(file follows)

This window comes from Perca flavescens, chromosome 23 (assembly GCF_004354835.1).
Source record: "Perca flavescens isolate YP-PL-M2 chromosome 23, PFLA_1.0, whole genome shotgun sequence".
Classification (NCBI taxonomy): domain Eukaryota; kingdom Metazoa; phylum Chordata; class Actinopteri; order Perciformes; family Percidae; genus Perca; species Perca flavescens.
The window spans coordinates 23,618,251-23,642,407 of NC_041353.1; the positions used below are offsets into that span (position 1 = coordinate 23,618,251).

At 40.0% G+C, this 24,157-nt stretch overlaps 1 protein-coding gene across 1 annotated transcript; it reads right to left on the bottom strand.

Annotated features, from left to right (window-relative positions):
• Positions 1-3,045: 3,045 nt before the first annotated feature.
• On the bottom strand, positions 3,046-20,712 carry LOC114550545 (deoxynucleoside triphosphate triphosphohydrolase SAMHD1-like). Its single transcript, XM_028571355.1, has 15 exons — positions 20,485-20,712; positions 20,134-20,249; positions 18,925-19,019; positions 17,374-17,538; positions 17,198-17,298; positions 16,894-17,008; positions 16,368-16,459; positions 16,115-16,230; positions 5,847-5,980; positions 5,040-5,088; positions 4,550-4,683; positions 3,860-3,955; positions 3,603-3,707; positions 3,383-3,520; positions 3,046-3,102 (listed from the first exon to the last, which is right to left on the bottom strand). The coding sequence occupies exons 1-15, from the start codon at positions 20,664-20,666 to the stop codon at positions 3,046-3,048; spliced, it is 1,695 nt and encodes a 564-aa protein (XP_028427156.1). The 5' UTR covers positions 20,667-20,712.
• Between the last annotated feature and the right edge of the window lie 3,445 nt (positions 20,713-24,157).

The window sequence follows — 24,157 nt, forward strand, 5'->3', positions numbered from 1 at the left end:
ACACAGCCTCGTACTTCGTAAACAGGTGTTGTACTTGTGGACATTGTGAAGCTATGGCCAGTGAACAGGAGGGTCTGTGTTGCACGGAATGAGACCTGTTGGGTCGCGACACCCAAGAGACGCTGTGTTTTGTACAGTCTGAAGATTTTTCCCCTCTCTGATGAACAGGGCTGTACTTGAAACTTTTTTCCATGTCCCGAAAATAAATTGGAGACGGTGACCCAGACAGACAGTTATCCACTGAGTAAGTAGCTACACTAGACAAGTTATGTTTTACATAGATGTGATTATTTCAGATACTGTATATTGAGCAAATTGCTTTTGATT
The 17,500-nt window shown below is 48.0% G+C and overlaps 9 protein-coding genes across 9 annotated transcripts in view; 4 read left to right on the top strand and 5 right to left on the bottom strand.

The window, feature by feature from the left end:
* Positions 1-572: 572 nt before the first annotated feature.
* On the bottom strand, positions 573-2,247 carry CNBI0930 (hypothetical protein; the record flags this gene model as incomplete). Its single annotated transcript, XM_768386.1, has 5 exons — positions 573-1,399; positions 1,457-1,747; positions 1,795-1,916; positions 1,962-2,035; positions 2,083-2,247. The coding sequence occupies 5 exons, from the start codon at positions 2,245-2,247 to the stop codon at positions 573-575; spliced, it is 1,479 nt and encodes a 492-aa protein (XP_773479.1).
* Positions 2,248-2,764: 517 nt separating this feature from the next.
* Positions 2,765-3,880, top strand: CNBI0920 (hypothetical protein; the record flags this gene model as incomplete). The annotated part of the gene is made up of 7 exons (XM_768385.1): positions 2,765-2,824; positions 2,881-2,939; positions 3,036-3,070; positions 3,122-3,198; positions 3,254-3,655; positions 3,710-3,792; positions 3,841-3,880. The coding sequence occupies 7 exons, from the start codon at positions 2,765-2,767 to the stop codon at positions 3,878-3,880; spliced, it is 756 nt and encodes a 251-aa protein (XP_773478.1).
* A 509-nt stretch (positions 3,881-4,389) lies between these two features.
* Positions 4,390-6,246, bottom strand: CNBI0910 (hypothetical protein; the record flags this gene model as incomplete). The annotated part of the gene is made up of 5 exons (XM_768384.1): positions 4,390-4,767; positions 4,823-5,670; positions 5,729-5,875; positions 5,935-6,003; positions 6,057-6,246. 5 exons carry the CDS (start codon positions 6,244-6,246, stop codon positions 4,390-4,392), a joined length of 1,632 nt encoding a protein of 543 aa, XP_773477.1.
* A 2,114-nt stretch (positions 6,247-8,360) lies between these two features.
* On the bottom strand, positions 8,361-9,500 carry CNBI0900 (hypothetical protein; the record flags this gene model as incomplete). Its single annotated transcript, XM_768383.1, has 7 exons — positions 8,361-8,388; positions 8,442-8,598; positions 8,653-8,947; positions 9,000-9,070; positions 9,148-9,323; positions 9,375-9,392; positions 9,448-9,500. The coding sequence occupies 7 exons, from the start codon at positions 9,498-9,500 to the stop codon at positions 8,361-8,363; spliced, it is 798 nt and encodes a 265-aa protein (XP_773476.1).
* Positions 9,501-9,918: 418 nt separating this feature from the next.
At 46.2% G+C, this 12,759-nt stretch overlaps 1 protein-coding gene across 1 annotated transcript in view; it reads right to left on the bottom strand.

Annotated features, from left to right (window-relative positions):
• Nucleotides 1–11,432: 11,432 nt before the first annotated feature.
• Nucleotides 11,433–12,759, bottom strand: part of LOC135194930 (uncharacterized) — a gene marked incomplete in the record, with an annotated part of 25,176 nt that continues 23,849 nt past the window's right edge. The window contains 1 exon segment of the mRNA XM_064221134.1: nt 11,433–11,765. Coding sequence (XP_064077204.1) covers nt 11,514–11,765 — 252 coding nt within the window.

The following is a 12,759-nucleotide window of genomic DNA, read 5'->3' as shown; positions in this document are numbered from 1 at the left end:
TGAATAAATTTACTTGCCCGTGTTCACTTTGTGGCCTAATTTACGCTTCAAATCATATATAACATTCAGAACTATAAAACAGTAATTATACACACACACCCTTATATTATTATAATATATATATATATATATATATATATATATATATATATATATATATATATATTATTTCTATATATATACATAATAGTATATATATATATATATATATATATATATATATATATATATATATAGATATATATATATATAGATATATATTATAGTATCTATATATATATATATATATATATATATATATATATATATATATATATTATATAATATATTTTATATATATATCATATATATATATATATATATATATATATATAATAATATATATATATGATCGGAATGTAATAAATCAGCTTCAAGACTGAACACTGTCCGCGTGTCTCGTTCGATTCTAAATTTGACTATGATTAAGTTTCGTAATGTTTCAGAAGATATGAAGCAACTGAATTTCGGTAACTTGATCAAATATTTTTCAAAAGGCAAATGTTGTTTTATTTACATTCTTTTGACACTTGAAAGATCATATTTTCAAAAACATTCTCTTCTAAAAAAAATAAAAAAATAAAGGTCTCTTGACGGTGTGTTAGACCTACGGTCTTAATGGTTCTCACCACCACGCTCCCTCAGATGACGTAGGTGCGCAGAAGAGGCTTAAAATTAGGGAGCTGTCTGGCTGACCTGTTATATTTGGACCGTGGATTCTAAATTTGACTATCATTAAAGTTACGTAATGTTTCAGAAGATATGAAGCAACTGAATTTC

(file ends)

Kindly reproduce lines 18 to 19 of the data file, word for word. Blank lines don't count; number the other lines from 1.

* A 509-nt stretch (positions 3,881-4,389) lies between these two features.
* Positions 4,390-6,246, bottom strand: CNBI0910 (hypothetical protein; the record flags this gene model as incomplete). The annotated part of the gene is made up of 5 exons (XM_768384.1): positions 4,390-4,767; positions 4,823-5,670; positions 5,729-5,875; positions 5,935-6,003; positions 6,057-6,246. 5 exons carry the CDS (start codon positions 6,244-6,246, stop codon positions 4,390-4,392), a joined length of 1,632 nt encoding a protein of 543 aa, XP_773477.1.